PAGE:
8 years ago

Volume 13 - Issue 5 - February 2008


OPERA AT HOMEby Phil EhrensaftJanacek's"House" will live"They Say It Is My Greatest Work, But It Is Still Possible To GoHigher". So Leos Janacek wrote to his muse Kamila Stosslova inDecember, 1926, after a most successful reception of his penultimateopera, The Makropulos Case. Janacek did go even higher in hisfinal opera, based on Dostoevsky's autobiographical novel House ofthe Dead, which captures the writer's four years in Siberian prisoncamps. Janacek began work on this grim material at the age of 73,and concluded shortly before his death in 1928, while also composinghis remarkable String Quartet No. 2, "Intimate Letters," alongthe way.After Janacek's death, two of his well-meaning students locatedthe third and final act of In the House of the Dead on the maestro'sdesk, found the work so sparsely orchestrated that they assumed thatit was incompletely orchestrated, and, with the best of intentions,proceded to "complete" the orchestration, using all that Janacek hadtaught them. For the posthumous 1930 premiere, the seemingly alltoo grim conclusion was also softened up with an upbeat paean tofreedom.And so things remained from that posthumous premiere until thenever-flagging research efforts by conductor Sir Charles Mackerrasled to Janacek's original final drafts. Mackerras confirmed that thesparse orchestration was precisely what Janacek intended, to matchDostoevsky's bleak novel, and conducted the opera accordingly.House of the Dead is the culmination of Janacek's definitive careeras classical music's ultimate "late starter." In fact the trajectoryof his life would make a fine opera plot, if it were not too implausible, even for opera. Born in 1854, Janacek was little known, for thefirst 62 years of his life, outside his native Moravia, the secondaryprovince of a secondary country in the Austro-Hungarian Empire.His belated international repute was sparked by a 1916 Prague NationalOpera performance of Jenufa, a full twelve years after itssuccessful premier in Moravia's provincial capital, Brno.Janacek's remaining twelve years unleashed one of the most intensebursts of compositional creativity in the history of classicalmusic, on all fronts: opera, orchestral, choral, art songs, and chambermusic.The aging Czech composer went from one success toanother on the opera stage: Kat 'a Kabanova (1921), The CunningLittle Vixen (1923), The Makropulos Case (1925), and House of theDead. He became a deserved darling in international New Musiccircles for his innovations in every sub-genre of composed art music.And then, just as suddenly, his star plummeted after his death in1928, only, slowly but surely, to again resume its rightful place inthe firmament. Not long after Janacek died, the Nazis assumed power,and the music of this pan-Slavic Czech nationalist was banned.And then his idiosyncratic music remained out of fashion relative todominant New Music trends during the immediate post-war decades.These very idiosyncrasies are, paradoxically, quite fashionableagain - he looms as prescient with respect to contemporary tastes.Martin Bresnick, a composer based at Yale, underscores howJanacek's music was ahead of its time and consonant with our owntime: it emphasizes serious study of ethnic music outside the WesternEuropean core; uses unorthodox combinations of instruments orunorthodox instruments; jettisons standard formal structures; placespassion and communication front and centre in experimental music;and focuses on the innate musicality of language.The sonic contours of everyday speech intrigued Janacek. Hepioneered empirical fieldwork on the rhythmic and melodic patternsof Czech speech. And while his interpretations of "speech melodies"might not stand up to contemporary linguistic science, theyimbued him with a feel for the musicality of language that makes himunique among opera composers. From the time of Janacek's firstmature opera, Kat'a Kabanova, he wrote his own librettos. Whilethere's no one-to-one correspondence between his work on "speechOn Operaby Christopher HaileOperas to come& Opera to GoOn January 15 in the Richard Bradshaw Amphitheatre of the FourSeasons Centre, the COC unveiled its 2008-09 season-and the newsis very exciting. Of the season, s seven mainstage operas, three areCOC premieres along with a new production of a beloved warhorse.The fall season begins on October 5 with Mozart's "DonGiovanni" starring Brett Polegato as the Don in a production lastseen in 2000. The first big surprise (and I mean big!) is SergeiProkofiev, s epic opera "War and Peace", a COC premiere, thework's first fully-staged production in Canada, and the largest singleopera the COC has ever produced (with over 60 named roles).The winter season begins January 24 with a new production ofBeethoven's "Fidelio" with Adrianne Pieczonka in the leading role.It runs in repertory with the COC premiere of Antonfn Dvorak' s"Rusalka". Long ago Richard Bradshaw had promised NicholasGoldschmidt, co-founder of the COC, that he would stage this,Goldschmidt, s favourite opera, for his lOOth birthday. Now neitherone is with us but the pledge will be fulfilled with Michael Schade asthe Prince and Julie Makerov in the title role.Verdi, s opera "Simon Boccanegra", last seen here in 1979, opensthe spring season on April 11. Next comes the crowd-pleaserPuccini's "La Boheme" in a brand new production. The final offeringwill be the COC mainstage premiere of Benjamin Britten's " AMidsummer Night's Dream", while in June Mozart's "Cosl fantutte" will be the COC Ensemble Studio production.All of this is in the realm of operas to come, but for the month ofFebruary contemporary opera reigns. From February 14-23 is the2008 instalment of Tapestry New Opera Works' popular Opera to Goseries with seven world premieres of six 15-minute chamber operasand a Bravo!FACT film by composer-writer teams who have graduatedfrom Tapestry, s Composer-Librettist Laboratory. The all­Canadian teams use eclectic techniques of music-making and productionto push the boundaries of the operatic medium. The programfeatures "She sees her lover in the light of morning" by Craig Galbraithand Leanna Brodie about caution giving way to romance.Brodie also partners with David Ogborn on "The Translator", astory about a woman who, having witnessed atrocity, involves herselfin a nation's turmoil. "Peace ofmy Heart" by Ogborn and DaveCarley is a black comedy thatunravels an experience on theoperating table; and in "SeeSaw", by Andrew Staniland andAnna Chatterton, the end of arelationship raises plenty of uncertainty.A queen pursues anunlikely mate in "The Colony", aquirky comedy by Kevin Morseand Lisa Codrington; and in"The Shaman's Tale", MorseAttention: Opera SingersDo you have a dream rolethat you want orneed to perform?II 1s ec1s1er thc11 y·:,u tl1wil'. 1More info: www.OperabyRequest.caopef-Zl by requestOPERA AT HOME CONTINUES ON PAGE 56D rec '.ar W II ?.m S'lookhofl26 WWW.THEWHOLENOTE.COM FEBR UA RY 1 - MARC H 7 2008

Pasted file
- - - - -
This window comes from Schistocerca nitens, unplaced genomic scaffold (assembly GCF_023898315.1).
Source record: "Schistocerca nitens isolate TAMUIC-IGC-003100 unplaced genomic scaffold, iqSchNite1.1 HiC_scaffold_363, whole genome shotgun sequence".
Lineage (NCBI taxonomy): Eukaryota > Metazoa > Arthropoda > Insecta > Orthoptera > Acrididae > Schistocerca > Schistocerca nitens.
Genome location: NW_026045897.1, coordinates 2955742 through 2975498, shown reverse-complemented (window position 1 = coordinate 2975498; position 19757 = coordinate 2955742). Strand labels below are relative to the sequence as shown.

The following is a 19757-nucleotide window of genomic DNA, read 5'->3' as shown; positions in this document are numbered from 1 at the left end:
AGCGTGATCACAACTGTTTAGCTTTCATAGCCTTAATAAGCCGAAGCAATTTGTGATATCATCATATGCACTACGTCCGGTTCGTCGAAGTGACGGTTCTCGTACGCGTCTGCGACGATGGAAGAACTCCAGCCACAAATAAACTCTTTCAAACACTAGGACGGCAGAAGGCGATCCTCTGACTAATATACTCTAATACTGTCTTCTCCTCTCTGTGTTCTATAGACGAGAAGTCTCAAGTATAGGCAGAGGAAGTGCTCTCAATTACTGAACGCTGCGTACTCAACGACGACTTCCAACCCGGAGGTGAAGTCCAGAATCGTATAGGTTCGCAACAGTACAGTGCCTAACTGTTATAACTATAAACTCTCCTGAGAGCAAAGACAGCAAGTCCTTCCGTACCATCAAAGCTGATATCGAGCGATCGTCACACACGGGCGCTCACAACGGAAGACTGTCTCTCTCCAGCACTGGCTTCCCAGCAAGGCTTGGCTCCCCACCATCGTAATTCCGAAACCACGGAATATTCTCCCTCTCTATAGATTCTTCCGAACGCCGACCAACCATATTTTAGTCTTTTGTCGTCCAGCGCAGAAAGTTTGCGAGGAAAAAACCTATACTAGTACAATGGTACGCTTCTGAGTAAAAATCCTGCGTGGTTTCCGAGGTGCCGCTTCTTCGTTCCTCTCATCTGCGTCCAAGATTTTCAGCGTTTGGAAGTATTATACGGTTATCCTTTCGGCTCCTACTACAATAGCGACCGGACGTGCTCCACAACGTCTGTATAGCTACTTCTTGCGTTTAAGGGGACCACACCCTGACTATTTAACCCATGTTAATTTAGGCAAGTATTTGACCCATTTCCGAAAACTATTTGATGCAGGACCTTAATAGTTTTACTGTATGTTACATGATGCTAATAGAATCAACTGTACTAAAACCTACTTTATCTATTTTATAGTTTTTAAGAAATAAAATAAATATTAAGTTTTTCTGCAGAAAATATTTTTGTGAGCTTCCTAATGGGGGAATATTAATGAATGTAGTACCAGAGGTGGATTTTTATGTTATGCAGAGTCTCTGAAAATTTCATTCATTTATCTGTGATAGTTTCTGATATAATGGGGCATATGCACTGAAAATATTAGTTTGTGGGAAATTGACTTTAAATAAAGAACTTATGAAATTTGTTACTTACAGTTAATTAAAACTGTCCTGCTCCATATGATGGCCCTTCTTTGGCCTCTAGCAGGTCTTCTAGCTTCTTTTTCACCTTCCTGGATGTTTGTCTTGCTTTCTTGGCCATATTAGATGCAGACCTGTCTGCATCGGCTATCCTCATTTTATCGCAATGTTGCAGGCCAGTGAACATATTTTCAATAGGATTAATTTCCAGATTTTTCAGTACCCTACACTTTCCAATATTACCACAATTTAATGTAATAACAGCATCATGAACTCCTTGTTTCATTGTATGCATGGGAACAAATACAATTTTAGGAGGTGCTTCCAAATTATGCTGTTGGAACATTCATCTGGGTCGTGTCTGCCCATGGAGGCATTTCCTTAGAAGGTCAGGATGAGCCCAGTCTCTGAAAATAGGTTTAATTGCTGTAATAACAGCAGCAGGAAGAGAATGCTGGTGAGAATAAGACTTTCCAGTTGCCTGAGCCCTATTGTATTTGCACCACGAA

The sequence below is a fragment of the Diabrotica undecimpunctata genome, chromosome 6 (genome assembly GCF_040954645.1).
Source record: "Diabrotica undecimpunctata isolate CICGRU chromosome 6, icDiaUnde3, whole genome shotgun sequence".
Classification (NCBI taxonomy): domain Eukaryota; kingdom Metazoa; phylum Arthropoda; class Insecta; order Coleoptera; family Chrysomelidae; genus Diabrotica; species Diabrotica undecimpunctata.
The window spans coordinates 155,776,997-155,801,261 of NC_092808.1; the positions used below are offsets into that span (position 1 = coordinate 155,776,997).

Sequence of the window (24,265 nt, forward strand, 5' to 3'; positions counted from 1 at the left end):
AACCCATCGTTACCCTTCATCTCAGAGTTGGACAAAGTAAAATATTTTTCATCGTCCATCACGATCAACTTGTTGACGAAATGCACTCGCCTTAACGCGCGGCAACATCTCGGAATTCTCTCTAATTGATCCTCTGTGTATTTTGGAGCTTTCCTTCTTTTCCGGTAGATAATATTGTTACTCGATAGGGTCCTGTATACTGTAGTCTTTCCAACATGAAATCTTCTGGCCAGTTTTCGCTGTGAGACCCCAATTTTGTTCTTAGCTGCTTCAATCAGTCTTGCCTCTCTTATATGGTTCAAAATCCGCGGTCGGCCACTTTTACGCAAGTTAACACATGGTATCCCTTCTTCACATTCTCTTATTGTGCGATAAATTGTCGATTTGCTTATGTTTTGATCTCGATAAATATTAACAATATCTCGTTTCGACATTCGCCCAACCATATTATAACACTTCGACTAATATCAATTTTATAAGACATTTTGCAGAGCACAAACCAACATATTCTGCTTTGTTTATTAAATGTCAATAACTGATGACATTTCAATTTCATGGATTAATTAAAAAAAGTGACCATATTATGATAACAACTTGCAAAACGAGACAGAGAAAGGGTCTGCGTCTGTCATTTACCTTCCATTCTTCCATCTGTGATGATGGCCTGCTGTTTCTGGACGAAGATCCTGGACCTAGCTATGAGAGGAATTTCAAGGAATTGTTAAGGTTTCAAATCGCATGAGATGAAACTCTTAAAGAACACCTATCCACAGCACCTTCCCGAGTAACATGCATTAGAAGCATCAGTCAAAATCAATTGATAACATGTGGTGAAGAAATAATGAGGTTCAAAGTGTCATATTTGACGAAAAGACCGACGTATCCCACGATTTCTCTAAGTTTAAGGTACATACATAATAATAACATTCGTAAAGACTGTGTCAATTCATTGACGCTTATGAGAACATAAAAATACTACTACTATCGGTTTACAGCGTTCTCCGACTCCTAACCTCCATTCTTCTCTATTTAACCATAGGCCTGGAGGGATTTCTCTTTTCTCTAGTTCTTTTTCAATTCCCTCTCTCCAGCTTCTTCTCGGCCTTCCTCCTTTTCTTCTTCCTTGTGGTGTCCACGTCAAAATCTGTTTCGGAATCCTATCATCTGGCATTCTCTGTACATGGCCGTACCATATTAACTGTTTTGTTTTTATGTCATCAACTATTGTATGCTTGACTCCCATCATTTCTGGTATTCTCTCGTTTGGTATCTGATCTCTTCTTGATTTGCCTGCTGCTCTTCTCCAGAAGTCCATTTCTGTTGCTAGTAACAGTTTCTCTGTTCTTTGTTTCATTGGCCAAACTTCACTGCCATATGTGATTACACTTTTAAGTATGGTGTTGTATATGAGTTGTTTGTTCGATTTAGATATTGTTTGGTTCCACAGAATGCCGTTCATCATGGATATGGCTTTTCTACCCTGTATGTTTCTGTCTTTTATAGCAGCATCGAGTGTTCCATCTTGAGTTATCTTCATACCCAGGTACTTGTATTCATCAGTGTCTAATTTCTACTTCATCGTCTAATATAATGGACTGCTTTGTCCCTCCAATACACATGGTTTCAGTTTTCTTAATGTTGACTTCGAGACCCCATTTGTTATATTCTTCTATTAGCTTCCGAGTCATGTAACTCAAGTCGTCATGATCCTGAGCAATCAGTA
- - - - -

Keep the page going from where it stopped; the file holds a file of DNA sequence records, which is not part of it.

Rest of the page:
and Krista Dalby take us on a mythic journey that ends in the ultimatesacrifice. The program also includes the screening of "ThePerfect Match", a Bravo!FACT film by Krista Dalby & New Zealand-basedcomposer Anthony Young.February 15 and 16, another new Canadian work has its worldpremiere. This is "The Journey (Pimooteewin)" (libretto by TomsonHighway and music by Melissa Hui) part of Soundstreams 25thanniversary season. The work is not called an "opera" per se but"music drama for narrator, two soloists, choir and chamber orchestra".Weesageechak (the Trickster) accompanied by Misigoo (theEagle) captures the Spirits of the Dead in a basket, but the Spirits ofthe Dead are restless, and on the long journey back, one by one theyescape. Lydia Adams conducts the Elmer lseler Singers andMichael Greyeyes directs and choreographs.Finally on February 22-24, Toronto Operetta Theatre presents afirst-a brand new Canadian operetta. This is "Earnest, the Importanceof Being" by Victor Davies to a libretto by Eugene Benson.Davies, perhaps best known for his popular "Mennonite Piano Concerto",has just seen the premiere of his latest opera "Transit ofVenus" at Manitoba Opera in November last year. Benson, amonghis prodigious scholarly and creative work, has written, among others,the librettos to "Heloise and Abelard" (1973) by Charles Wilson,commissioned by the Canadian Opera Company to mark its 25thanniversary, and to Wilson's "The Summoning of Everyman" (1973)revived by Toronto· s Opera in Concert in 2004. Benson, who believes,as does operetta expert Richard Traubner, that the differencesbetween the various types of music theatre are overstated, sees nodifficulty in writing an "operetta" for the 2lst century. After allShakespeare · s plays have inspired successful works in all genres.Why not Wilde · s?••• NEW STARTS FROM OPERAS GONEFormer Tapestry ensemble member Tamara Hummel seen here in "Rosa" byJames Rolfe & Camyar Chai from Opera to Go 2004. James and Camyar alsowrote Elijah · s Kite, Tapestry , s touring production for schools. Rolfe, with AnnaChatterton (paired with Andrew Staniland in this year's Opera to Go), wereannounced Jan 15 as the team for a new COC mainstage commission.Opera By RequestPresentsGiuseppe Verdi'sRIGOLETTOin concertLarry Tozer Anna Bateman Keith KlassenWilliam Shookhoff, Directori...-a "'c::::,c::0VI~(I)Vl....V\""""" -.::::t,.A MASKED BALLFeb 13, 16, 22, 27Mar I 7:30pmFriendship. Power. Passion. Murder.Feb 24 2:00pm14'1 BOHi--:n1--: Fe~J \;~~; 3brings to life all the gaiety Feb 17 Mar 2& heartbreak of youth. 2:00pmFor more information call (416) 698-9572or visit www.toronto-opera.comE3:!!a,Bickford Centre Theatre 77 7 Bloor St W (TIC Christie) a.aTickets: Student & Senior Adult 0Tickets available at UofTtix after Jan 7, 2008 Phone (416} 978-8849 ~··w·q)hu,_ I Opera March 19 & 20 ~Free, Fun Excerpts 7:30pm ~Saturday, March 8, 7:30 p.m.College St. United Church - N/W Corner Bathurst/CollegeTickets - , Students/Seniors - $ 15Info/Reservations call 416 455-2365 or visit o erab re uest.caTHE CIVIC LIGHT OPERA COMPANYproudly presentsKANDER & EBB'sBroadway Mu~aj Masterpieceb,I,_ ML., ,\